Leeds Parliamentary Election Results
1880 - 1st April
W. E. Gladstone (Liberal) 24,622 *
J. Barran (Liberal) 23,647
W. L. Jackson (Conservative) 13,331
W. Wheelhouse (Conservative) 11,965
[* Being also elected for Midlothian he decided to represent the Scottish seat.]
The Liberals under William Ewart Gladstone secured one of their greatest successes. Their 352 seats gave them a 52 seat majority over the other parties. The Conservatives registered 237 seats and the Irish Home Rule Party 63. Gladstone himself stood for both Leeds and Midlothian and revolutionised campaigning by embarking on a ‘pilgrimage of passion’ across the Scottish constituency. It became known as the Midlothian Campaign in which he addressed huge crowds from the windows of railway carriages. The election was fought mainly over Disraeli’s foreign policy.
In Leeds election day was changed from Friday to Thursday to accommodate Jewish voters. There was a significant drop in Conservative support in the town with The Times confirming the view declaring, ‘There has been a striking decline of Conservatism in Leeds.’ Wheelhouse lost his seat and the Leeds Times went so far as to say that if the Liberals had entered a third candidate, he would have won. The Conservative candidates both polled more than 10,000 votes less than their Liberal opponents. The Liberal Party had never been more united in the town than on this occasion.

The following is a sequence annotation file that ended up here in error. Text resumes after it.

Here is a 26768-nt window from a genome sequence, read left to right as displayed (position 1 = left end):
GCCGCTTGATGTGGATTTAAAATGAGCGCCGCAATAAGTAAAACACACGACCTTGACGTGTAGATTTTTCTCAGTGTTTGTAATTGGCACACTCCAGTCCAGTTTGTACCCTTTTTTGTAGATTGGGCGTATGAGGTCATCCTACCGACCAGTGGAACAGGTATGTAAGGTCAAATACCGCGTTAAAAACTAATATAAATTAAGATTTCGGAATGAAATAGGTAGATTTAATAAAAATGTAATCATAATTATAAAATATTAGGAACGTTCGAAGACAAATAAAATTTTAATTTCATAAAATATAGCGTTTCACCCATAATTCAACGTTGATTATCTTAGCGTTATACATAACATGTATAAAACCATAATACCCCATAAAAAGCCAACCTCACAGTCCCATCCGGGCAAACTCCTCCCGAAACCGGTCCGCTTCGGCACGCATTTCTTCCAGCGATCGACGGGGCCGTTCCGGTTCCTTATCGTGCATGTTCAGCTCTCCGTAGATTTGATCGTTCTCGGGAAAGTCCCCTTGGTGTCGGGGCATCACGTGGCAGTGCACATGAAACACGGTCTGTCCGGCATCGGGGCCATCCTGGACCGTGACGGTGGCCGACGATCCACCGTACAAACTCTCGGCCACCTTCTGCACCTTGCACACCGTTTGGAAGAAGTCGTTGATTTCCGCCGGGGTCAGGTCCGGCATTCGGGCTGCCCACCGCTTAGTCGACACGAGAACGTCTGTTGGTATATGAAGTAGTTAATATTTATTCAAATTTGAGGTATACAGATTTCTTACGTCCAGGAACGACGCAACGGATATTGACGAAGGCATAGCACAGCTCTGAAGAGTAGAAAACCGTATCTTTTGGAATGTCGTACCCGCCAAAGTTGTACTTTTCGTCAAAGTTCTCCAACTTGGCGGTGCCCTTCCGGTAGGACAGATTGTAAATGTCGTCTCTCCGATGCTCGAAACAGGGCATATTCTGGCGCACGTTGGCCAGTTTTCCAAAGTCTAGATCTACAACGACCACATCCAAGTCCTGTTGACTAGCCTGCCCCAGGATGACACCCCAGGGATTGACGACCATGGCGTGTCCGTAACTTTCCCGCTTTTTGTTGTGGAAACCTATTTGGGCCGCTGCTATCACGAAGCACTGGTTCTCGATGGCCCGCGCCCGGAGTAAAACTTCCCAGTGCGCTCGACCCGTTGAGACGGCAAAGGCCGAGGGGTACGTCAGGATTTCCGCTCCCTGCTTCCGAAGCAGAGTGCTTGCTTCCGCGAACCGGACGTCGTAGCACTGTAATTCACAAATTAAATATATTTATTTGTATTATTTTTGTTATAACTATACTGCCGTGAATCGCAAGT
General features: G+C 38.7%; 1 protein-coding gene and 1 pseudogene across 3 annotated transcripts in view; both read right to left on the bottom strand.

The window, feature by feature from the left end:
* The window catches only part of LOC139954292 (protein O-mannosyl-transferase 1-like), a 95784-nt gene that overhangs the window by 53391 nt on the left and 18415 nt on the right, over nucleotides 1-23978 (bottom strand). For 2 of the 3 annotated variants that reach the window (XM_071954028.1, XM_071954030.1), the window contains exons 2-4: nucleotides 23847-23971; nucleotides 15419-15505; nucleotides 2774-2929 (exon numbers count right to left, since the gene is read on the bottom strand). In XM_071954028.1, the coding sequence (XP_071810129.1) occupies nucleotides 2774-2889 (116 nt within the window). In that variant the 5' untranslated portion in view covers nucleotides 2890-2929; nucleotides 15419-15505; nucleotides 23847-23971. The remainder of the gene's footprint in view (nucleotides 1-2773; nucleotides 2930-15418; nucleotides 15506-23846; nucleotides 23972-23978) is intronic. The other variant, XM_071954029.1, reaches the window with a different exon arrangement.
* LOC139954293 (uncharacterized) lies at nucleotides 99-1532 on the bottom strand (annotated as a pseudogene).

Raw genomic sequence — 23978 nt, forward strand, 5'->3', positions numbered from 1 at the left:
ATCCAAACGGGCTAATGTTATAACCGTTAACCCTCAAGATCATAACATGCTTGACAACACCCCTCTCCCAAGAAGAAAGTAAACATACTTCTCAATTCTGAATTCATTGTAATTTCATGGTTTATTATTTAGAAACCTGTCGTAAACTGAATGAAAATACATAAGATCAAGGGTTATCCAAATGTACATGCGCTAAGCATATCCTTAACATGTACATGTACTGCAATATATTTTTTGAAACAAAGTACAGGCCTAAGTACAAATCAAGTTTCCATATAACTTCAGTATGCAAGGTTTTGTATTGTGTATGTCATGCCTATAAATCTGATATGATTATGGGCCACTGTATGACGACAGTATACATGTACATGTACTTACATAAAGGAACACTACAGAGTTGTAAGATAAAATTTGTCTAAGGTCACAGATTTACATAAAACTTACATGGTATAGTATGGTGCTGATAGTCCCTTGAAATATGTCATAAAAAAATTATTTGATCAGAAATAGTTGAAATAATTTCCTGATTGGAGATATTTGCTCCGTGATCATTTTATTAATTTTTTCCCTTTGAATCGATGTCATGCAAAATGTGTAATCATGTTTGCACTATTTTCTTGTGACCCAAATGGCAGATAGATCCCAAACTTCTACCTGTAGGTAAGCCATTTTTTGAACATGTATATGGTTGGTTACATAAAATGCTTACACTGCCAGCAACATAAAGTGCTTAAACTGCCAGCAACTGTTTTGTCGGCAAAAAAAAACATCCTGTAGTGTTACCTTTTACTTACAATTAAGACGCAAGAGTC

Cabs, waggonettes, horse buses and drays were used to ferry voters and in Leeds most factories suspended the afternoon shift to allow workers to vote. Hunslet and Holbeck proved to be the main Liberal strongholds in the town. Gladstone went so far as to say that the Leeds election was ‘one of the most conspicuous and imposing victories ever won for the Liberal cause,’ but nevertheless, he opted to represent Midlothian.